2. Kane Silver badge
      Unhappy

      "Google has been trying really, really hard for a number of years now to get my mobile number."

      Yup, they tried this the other day with me on teh tubes. Dropped in username, then password, then a prompt to enter a mobile number appeared for "security purposes".

      Hit back on the browser, started the login process again, no further prompt. I suspect they would expect some pushback from this so have probably scripted this to accommodate for this behaviour, with a log recorded somewhere saying "try again in 3 months" or some such.

    3. Cuddles Silver badge

      "3 options for 2SV, 2 of which involve giving them my number and the 3rd of which is unduly onerous"

      Are you sure? The three options I see mentioned in the article are SMS, an authenticator app, or a hardware key. Only the first of those involves your phone number. OATH-based authenticator apps don't need your phone number or any other personal information, and there are a variety available from non-Google sources.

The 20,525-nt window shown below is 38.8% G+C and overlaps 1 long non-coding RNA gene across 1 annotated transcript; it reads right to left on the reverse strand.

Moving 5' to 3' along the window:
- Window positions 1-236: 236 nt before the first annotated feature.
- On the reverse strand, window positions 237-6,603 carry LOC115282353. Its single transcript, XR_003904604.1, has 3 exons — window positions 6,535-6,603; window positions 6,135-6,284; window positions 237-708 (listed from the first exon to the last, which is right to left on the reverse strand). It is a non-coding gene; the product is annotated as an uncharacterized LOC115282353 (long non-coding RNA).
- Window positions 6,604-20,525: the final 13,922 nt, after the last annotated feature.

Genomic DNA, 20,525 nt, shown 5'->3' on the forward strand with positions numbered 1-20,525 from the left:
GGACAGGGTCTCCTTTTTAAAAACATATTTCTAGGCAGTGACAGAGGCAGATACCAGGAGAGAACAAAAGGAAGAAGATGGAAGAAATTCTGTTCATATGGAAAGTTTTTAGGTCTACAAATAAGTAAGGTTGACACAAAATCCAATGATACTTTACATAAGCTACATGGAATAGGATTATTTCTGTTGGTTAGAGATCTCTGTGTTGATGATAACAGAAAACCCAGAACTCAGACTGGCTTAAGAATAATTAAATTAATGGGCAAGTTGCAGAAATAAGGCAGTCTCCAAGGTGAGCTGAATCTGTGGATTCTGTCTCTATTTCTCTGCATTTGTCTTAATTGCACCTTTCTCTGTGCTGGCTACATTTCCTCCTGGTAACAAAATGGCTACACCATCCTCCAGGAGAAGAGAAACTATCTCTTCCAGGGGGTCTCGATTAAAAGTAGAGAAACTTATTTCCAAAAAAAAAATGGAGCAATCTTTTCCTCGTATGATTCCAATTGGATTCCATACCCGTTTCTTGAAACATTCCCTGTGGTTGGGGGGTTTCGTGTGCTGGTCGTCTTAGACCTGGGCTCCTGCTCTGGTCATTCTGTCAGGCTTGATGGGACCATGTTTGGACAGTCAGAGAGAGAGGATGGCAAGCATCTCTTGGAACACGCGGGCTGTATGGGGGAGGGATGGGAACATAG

I really wouldn't consider a hardware key particularly onerous either. Sure, it's an extra thing to carry around and/or lose, but if you just stick it on a keyring or in a wallet it can actually save a fair bit of time since you don't need to faff around reading and typing in authentication codes.

      1. Anonymous Coward
        Anonymous Coward

        2SV makes hacking accounts harder but the hack is much more reliable when I succeed.

      2. Grikath
        Facepalm

        You mean carrying an actual, physical thing with you that can get lost, stolen, damaged....And which gives Access To All Your Stuffz..

        Brillant Idea!! Stellar!!

        1. Cuddles Silver badge